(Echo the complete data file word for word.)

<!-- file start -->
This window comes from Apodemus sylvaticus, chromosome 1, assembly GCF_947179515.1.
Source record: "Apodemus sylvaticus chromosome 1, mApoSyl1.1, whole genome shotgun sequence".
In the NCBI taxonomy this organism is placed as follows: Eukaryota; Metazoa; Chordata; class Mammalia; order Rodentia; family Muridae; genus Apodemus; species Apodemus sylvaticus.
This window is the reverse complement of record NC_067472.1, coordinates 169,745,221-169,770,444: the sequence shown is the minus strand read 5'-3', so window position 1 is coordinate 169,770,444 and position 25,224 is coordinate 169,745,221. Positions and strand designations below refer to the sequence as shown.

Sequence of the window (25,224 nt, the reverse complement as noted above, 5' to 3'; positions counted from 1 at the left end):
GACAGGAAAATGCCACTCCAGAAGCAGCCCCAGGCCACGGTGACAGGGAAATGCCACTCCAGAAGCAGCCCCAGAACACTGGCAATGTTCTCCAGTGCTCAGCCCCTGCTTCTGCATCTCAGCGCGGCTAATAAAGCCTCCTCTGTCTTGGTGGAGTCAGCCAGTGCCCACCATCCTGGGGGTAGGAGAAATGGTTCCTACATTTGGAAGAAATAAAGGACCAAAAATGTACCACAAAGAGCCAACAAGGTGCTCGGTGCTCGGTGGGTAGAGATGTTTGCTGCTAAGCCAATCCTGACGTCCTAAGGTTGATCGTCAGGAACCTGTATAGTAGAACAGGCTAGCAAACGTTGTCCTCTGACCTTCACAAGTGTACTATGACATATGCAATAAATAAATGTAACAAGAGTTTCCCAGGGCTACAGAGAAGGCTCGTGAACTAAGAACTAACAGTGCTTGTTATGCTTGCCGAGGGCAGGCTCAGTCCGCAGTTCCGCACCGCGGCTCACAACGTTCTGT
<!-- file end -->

This window comes from Apodemus sylvaticus, chromosome 1, assembly GCF_947179515.1.
Source record: "Apodemus sylvaticus chromosome 1, mApoSyl1.1, whole genome shotgun sequence".
In the NCBI taxonomy this organism is placed as follows: Eukaryota; Metazoa; Chordata; class Mammalia; order Rodentia; family Muridae; genus Apodemus; species Apodemus sylvaticus.
This window is the reverse complement of record NC_067472.1, coordinates 169,745,221-169,770,444: the sequence shown is the minus strand read 5'-3', so window position 1 is coordinate 169,770,444 and position 25,224 is coordinate 169,745,221. Positions and strand designations below refer to the sequence as shown.

Sequence of the window (25,224 nt, the reverse complement as noted above, 5' to 3'; positions counted from 1 at the left end):
GACAGGAAAATGCCACTCCAGAAGCAGCCCCAGGCCACGGTGACAGGGAAATGCCACTCCAGAAGCAGCCCCAGAACACTGGCAATGTTCTCCAGTGCTCAGCCCCTGCTTCTGCATCTCAGCGCGGCTAATAAAGCCTCCTCTGTCTTGGTGGAGTCAGCCAGTGCCCACCATCCTGGGGGTAGGAGAAATGGTTCCTACATTTGGAAGAAATAAAGGACCAAAAATGTACCACAAAGAGCCAACAAGGTGCTCGGTGCTCGGTGGGTAGAGATGTTTGCTGCTAAGCCAATCCTGACGTCCTAAGGTTGATCGTCAGGAACCTGTATAGTAGAACAGGCTAGCAAACGTTGTCCTCTGACCTTCACAAGTGTACTATGACATATGCAATAAATAAATGTAACAAGAGTTTCCCAGGGCTACAGAGAAGGCTCGTGAACTAAGAACTAACAGTGCTTGTTATGCTTGCCGAGGGCAGGCTCAGTCCGCAGTTCCGCACCGCGGCTCACAACGTTCTGT